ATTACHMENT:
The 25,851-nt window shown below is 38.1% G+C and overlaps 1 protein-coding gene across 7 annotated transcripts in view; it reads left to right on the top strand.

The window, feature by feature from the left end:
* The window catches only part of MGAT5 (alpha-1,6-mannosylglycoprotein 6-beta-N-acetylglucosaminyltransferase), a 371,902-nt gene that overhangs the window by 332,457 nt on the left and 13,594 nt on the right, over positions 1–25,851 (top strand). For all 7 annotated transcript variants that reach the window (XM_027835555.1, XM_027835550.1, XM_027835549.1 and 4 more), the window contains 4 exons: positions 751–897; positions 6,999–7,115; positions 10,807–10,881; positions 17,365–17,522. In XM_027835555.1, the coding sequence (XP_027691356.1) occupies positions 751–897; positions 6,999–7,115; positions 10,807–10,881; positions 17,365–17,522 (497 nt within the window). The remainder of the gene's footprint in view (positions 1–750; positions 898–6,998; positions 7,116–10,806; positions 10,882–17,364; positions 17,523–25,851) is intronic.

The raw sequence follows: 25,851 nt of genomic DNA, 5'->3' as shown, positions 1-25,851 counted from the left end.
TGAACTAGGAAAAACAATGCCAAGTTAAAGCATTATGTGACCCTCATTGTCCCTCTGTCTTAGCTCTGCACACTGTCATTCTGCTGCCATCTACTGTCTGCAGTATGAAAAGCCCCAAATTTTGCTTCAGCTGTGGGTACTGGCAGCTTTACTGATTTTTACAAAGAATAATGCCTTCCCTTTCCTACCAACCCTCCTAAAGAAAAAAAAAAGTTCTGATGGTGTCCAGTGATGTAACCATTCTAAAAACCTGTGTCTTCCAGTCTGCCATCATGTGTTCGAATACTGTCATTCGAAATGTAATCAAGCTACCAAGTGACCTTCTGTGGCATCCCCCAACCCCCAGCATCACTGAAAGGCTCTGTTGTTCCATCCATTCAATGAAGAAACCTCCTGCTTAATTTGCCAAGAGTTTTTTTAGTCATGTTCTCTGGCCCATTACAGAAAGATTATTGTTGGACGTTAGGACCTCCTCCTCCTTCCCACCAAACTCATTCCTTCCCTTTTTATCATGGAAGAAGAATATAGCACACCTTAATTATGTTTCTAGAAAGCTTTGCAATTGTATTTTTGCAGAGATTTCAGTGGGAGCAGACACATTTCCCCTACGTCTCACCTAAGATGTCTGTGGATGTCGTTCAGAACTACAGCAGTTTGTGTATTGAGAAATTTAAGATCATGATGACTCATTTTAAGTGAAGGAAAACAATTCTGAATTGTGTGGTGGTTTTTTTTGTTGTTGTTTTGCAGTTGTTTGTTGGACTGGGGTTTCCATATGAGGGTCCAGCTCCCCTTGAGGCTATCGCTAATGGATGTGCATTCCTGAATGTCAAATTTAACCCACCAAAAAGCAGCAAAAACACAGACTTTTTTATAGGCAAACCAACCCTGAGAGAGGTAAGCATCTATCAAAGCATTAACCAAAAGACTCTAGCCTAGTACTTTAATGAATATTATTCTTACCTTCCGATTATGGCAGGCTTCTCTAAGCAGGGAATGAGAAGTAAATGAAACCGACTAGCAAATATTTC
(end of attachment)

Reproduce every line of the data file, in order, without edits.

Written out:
The 25,851-nt window shown below is 38.1% G+C and overlaps 1 protein-coding gene across 7 annotated transcripts in view; it reads left to right on the top strand.

The window, feature by feature from the left end:
* The window catches only part of MGAT5 (alpha-1,6-mannosylglycoprotein 6-beta-N-acetylglucosaminyltransferase), a 371,902-nt gene that overhangs the window by 332,457 nt on the left and 13,594 nt on the right, over positions 1–25,851 (top strand). For all 7 annotated transcript variants that reach the window (XM_027835555.1, XM_027835550.1, XM_027835549.1 and 4 more), the window contains 4 exons: positions 751–897; positions 6,999–7,115; positions 10,807–10,881; positions 17,365–17,522. In XM_027835555.1, the coding sequence (XP_027691356.1) occupies positions 751–897; positions 6,999–7,115; positions 10,807–10,881; positions 17,365–17,522 (497 nt within the window). The remainder of the gene's footprint in view (positions 1–750; positions 898–6,998; positions 7,116–10,806; positions 10,882–17,364; positions 17,523–25,851) is intronic.

The raw sequence follows: 25,851 nt of genomic DNA, 5'->3' as shown, positions 1-25,851 counted from the left end.
TGAACTAGGAAAAACAATGCCAAGTTAAAGCATTATGTGACCCTCATTGTCCCTCTGTCTTAGCTCTGCACACTGTCATTCTGCTGCCATCTACTGTCTGCAGTATGAAAAGCCCCAAATTTTGCTTCAGCTGTGGGTACTGGCAGCTTTACTGATTTTTACAAAGAATAATGCCTTCCCTTTCCTACCAACCCTCCTAAAGAAAAAAAAAAGTTCTGATGGTGTCCAGTGATGTAACCATTCTAAAAACCTGTGTCTTCCAGTCTGCCATCATGTGTTCGAATACTGTCATTCGAAATGTAATCAAGCTACCAAGTGACCTTCTGTGGCATCCCCCAACCCCCAGCATCACTGAAAGGCTCTGTTGTTCCATCCATTCAATGAAGAAACCTCCTGCTTAATTTGCCAAGAGTTTTTTTAGTCATGTTCTCTGGCCCATTACAGAAAGATTATTGTTGGACGTTAGGACCTCCTCCTCCTTCCCACCAAACTCATTCCTTCCCTTTTTATCATGGAAGAAGAATATAGCACACCTTAATTATGTTTCTAGAAAGCTTTGCAATTGTATTTTTGCAGAGATTTCAGTGGGAGCAGACACATTTCCCCTACGTCTCACCTAAGATGTCTGTGGATGTCGTTCAGAACTACAGCAGTTTGTGTATTGAGAAATTTAAGATCATGATGACTCATTTTAAGTGAAGGAAAACAATTCTGAATTGTGTGGTGGTTTTTTTTGTTGTTGTTTTGCAGTTGTTTGTTGGACTGGGGTTTCCATATGAGGGTCCAGCTCCCCTTGAGGCTATCGCTAATGGATGTGCATTCCTGAATGTCAAATTTAACCCACCAAAAAGCAGCAAAAACACAGACTTTTTTATAGGCAAACCAACCCTGAGAGAGGTAAGCATCTATCAAAGCATTAACCAAAAGACTCTAGCCTAGTACTTTAATGAATATTATTCTTACCTTCCGATTATGGCAGGCTTCTCTAAGCAGGGAATGAGAAGTAAATGAAACCGACTAGCAAATATTTC